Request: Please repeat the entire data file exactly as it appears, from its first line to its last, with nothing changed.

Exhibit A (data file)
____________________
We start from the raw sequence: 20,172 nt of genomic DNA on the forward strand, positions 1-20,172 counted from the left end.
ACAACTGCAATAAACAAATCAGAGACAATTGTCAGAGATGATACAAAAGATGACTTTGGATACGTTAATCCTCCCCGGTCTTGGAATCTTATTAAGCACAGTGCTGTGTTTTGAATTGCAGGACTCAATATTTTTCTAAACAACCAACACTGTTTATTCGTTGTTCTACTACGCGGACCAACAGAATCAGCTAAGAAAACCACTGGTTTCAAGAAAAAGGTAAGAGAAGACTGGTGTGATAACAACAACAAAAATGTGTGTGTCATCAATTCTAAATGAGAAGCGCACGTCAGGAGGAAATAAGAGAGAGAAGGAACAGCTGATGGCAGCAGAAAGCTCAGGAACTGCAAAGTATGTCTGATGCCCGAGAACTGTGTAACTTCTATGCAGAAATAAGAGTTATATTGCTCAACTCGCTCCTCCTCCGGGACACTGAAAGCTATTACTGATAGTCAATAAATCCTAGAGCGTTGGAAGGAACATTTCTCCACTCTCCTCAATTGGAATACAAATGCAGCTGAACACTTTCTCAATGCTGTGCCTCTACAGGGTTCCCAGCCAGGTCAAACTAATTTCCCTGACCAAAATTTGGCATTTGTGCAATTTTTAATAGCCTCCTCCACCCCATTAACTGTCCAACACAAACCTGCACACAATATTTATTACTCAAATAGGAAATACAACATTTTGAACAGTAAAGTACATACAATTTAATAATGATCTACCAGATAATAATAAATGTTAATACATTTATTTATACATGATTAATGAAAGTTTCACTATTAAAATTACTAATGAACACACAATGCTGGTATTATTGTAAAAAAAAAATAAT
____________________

We start from the raw sequence: 20,172 nt of genomic DNA on the forward strand, positions 1-20,172 counted from the left end.
ACAACTGCAATAAACAAATCAGAGACAATTGTCAGAGATGATACAAAAGATGACTTTGGATACGTTAATCCTCCCCGGTCTTGGAATCTTATTAAGCACAGTGCTGTGTTTTGAATTGCAGGACTCAATATTTTTCTAAACAACCAACACTGTTTATTCGTTGTTCTACTACGCGGACCAACAGAATCAGCTAAGAAAACCACTGGTTTCAAGAAAAAGGTAAGAGAAGACTGGTGTGATAACAACAACAAAAATGTGTGTGTCATCAATTCTAAATGAGAAGCGCACGTCAGGAGGAAATAAGAGAGAGAAGGAACAGCTGATGGCAGCAGAAAGCTCAGGAACTGCAAAGTATGTCTGATGCCCGAGAACTGTGTAACTTCTATGCAGAAATAAGAGTTATATTGCTCAACTCGCTCCTCCTCCGGGACACTGAAAGCTATTACTGATAGTCAATAAATCCTAGAGCGTTGGAAGGAACATTTCTCCACTCTCCTCAATTGGAATACAAATGCAGCTGAACACTTTCTCAATGCTGTGCCTCTACAGGGTTCCCAGCCAGGTCAAACTAATTTCCCTGACCAAAATTTGGCATTTGTGCAATTTTTAATAGCCTCCTCCACCCCATTAACTGTCCAACACAAACCTGCACACAATATTTATTACTCAAATAGGAAATACAACATTTTGAACAGTAAAGTACATACAATTTAATAATGATCTACCAGATAATAATAAATGTTAATACATTTATTTATACATGATTAATGAAAGTTTCACTATTAAAATTACTAATGAACACACAATGCTGGTATTATTGTAAAAAAAAAATAAT